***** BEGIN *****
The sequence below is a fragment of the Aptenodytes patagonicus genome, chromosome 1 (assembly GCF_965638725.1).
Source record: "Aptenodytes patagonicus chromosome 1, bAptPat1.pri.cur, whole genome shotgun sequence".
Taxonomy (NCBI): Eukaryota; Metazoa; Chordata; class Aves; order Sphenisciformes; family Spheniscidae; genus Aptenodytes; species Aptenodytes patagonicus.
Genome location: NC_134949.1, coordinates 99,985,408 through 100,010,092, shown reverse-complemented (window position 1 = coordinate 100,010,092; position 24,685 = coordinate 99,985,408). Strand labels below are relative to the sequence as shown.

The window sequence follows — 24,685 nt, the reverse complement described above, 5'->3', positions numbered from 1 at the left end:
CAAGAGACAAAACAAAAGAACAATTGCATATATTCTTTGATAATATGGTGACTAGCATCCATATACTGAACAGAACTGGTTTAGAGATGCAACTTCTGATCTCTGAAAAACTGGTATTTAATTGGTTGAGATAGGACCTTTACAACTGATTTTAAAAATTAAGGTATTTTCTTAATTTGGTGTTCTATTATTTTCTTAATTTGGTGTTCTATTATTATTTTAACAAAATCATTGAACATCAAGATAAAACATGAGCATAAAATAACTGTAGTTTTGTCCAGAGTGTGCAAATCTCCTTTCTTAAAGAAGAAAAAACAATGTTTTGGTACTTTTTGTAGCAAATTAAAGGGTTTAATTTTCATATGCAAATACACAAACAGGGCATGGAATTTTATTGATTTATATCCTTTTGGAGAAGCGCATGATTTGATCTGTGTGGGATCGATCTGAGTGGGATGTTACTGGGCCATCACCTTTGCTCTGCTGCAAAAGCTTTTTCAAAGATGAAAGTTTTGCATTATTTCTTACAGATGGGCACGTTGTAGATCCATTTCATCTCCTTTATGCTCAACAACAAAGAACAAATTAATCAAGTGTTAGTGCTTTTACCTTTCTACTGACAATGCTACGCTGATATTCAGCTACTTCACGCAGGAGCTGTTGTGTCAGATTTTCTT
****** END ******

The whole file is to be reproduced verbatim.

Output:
The sequence below is a fragment of the Aptenodytes patagonicus genome, chromosome 1 (assembly GCF_965638725.1).
Source record: "Aptenodytes patagonicus chromosome 1, bAptPat1.pri.cur, whole genome shotgun sequence".
Taxonomy (NCBI): Eukaryota; Metazoa; Chordata; class Aves; order Sphenisciformes; family Spheniscidae; genus Aptenodytes; species Aptenodytes patagonicus.
Genome location: NC_134949.1, coordinates 99,985,408 through 100,010,092, shown reverse-complemented (window position 1 = coordinate 100,010,092; position 24,685 = coordinate 99,985,408). Strand labels below are relative to the sequence as shown.

The window sequence follows — 24,685 nt, the reverse complement described above, 5'->3', positions numbered from 1 at the left end:
CAAGAGACAAAACAAAAGAACAATTGCATATATTCTTTGATAATATGGTGACTAGCATCCATATACTGAACAGAACTGGTTTAGAGATGCAACTTCTGATCTCTGAAAAACTGGTATTTAATTGGTTGAGATAGGACCTTTACAACTGATTTTAAAAATTAAGGTATTTTCTTAATTTGGTGTTCTATTATTTTCTTAATTTGGTGTTCTATTATTATTTTAACAAAATCATTGAACATCAAGATAAAACATGAGCATAAAATAACTGTAGTTTTGTCCAGAGTGTGCAAATCTCCTTTCTTAAAGAAGAAAAAACAATGTTTTGGTACTTTTTGTAGCAAATTAAAGGGTTTAATTTTCATATGCAAATACACAAACAGGGCATGGAATTTTATTGATTTATATCCTTTTGGAGAAGCGCATGATTTGATCTGTGTGGGATCGATCTGAGTGGGATGTTACTGGGCCATCACCTTTGCTCTGCTGCAAAAGCTTTTTCAAAGATGAAAGTTTTGCATTATTTCTTACAGATGGGCACGTTGTAGATCCATTTCATCTCCTTTATGCTCAACAACAAAGAACAAATTAATCAAGTGTTAGTGCTTTTACCTTTCTACTGACAATGCTACGCTGATATTCAGCTACTTCACGCAGGAGCTGTTGTGTCAGATTTTCTT